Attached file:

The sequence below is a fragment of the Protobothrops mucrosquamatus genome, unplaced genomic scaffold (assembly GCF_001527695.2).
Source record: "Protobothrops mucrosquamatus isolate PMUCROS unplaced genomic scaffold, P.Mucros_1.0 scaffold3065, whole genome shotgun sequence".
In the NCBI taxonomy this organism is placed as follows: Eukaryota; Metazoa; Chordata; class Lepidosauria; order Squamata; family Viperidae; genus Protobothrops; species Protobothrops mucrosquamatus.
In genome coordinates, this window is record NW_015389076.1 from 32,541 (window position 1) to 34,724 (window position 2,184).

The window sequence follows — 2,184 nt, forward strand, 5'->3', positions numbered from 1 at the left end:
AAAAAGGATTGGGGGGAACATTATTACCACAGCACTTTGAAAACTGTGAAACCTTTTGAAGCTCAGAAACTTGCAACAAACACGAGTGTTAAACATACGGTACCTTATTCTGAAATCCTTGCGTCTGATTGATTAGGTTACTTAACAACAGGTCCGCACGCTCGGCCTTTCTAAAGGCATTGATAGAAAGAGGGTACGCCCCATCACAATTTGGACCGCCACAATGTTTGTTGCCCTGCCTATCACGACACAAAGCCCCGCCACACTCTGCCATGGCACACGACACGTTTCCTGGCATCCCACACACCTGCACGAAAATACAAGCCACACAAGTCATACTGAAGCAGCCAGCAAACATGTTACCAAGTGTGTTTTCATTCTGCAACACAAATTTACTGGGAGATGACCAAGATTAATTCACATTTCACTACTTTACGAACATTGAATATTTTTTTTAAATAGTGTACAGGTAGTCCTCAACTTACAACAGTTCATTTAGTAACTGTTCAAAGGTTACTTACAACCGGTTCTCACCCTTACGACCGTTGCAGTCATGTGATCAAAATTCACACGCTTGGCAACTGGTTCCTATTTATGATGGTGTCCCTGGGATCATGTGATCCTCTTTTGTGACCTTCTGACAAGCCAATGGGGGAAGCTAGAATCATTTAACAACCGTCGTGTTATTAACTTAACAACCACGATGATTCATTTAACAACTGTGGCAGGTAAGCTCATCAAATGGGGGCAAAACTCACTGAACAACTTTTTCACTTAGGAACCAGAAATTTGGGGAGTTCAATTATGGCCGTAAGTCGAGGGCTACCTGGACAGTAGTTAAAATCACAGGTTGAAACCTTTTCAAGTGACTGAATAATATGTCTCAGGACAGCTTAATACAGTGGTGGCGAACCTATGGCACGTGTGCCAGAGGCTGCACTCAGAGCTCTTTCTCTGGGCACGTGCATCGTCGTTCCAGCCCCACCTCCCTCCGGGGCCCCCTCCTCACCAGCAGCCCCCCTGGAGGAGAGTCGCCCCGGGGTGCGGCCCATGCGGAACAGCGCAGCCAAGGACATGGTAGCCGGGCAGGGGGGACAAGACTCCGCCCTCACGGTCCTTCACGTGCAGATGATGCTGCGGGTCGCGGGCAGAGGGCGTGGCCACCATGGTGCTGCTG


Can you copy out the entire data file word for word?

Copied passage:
The sequence below is a fragment of the Protobothrops mucrosquamatus genome, unplaced genomic scaffold (assembly GCF_001527695.2).
Source record: "Protobothrops mucrosquamatus isolate PMUCROS unplaced genomic scaffold, P.Mucros_1.0 scaffold3065, whole genome shotgun sequence".
In the NCBI taxonomy this organism is placed as follows: Eukaryota; Metazoa; Chordata; class Lepidosauria; order Squamata; family Viperidae; genus Protobothrops; species Protobothrops mucrosquamatus.
In genome coordinates, this window is record NW_015389076.1 from 32,541 (window position 1) to 34,724 (window position 2,184).

The window sequence follows — 2,184 nt, forward strand, 5'->3', positions numbered from 1 at the left end:
AAAAAGGATTGGGGGGAACATTATTACCACAGCACTTTGAAAACTGTGAAACCTTTTGAAGCTCAGAAACTTGCAACAAACACGAGTGTTAAACATACGGTACCTTATTCTGAAATCCTTGCGTCTGATTGATTAGGTTACTTAACAACAGGTCCGCACGCTCGGCCTTTCTAAAGGCATTGATAGAAAGAGGGTACGCCCCATCACAATTTGGACCGCCACAATGTTTGTTGCCCTGCCTATCACGACACAAAGCCCCGCCACACTCTGCCATGGCACACGACACGTTTCCTGGCATCCCACACACCTGCACGAAAATACAAGCCACACAAGTCATACTGAAGCAGCCAGCAAACATGTTACCAAGTGTGTTTTCATTCTGCAACACAAATTTACTGGGAGATGACCAAGATTAATTCACATTTCACTACTTTACGAACATTGAATATTTTTTTTAAATAGTGTACAGGTAGTCCTCAACTTACAACAGTTCATTTAGTAACTGTTCAAAGGTTACTTACAACCGGTTCTCACCCTTACGACCGTTGCAGTCATGTGATCAAAATTCACACGCTTGGCAACTGGTTCCTATTTATGATGGTGTCCCTGGGATCATGTGATCCTCTTTTGTGACCTTCTGACAAGCCAATGGGGGAAGCTAGAATCATTTAACAACCGTCGTGTTATTAACTTAACAACCACGATGATTCATTTAACAACTGTGGCAGGTAAGCTCATCAAATGGGGGCAAAACTCACTGAACAACTTTTTCACTTAGGAACCAGAAATTTGGGGAGTTCAATTATGGCCGTAAGTCGAGGGCTACCTGGACAGTAGTTAAAATCACAGGTTGAAACCTTTTCAAGTGACTGAATAATATGTCTCAGGACAGCTTAATACAGTGGTGGCGAACCTATGGCACGTGTGCCAGAGGCTGCACTCAGAGCTCTTTCTCTGGGCACGTGCATCGTCGTTCCAGCCCCACCTCCCTCCGGGGCCCCCTCCTCACCAGCAGCCCCCCTGGAGGAGAGTCGCCCCGGGGTGCGGCCCATGCGGAACAGCGCAGCCAAGGACATGGTAGCCGGGCAGGGGGGACAAGACTCCGCCCTCACGGTCCTTCACGTGCAGATGATGCTGCGGGTCGCGGGCAGAGGGCGTGGCCACCATGGTGCTGCTG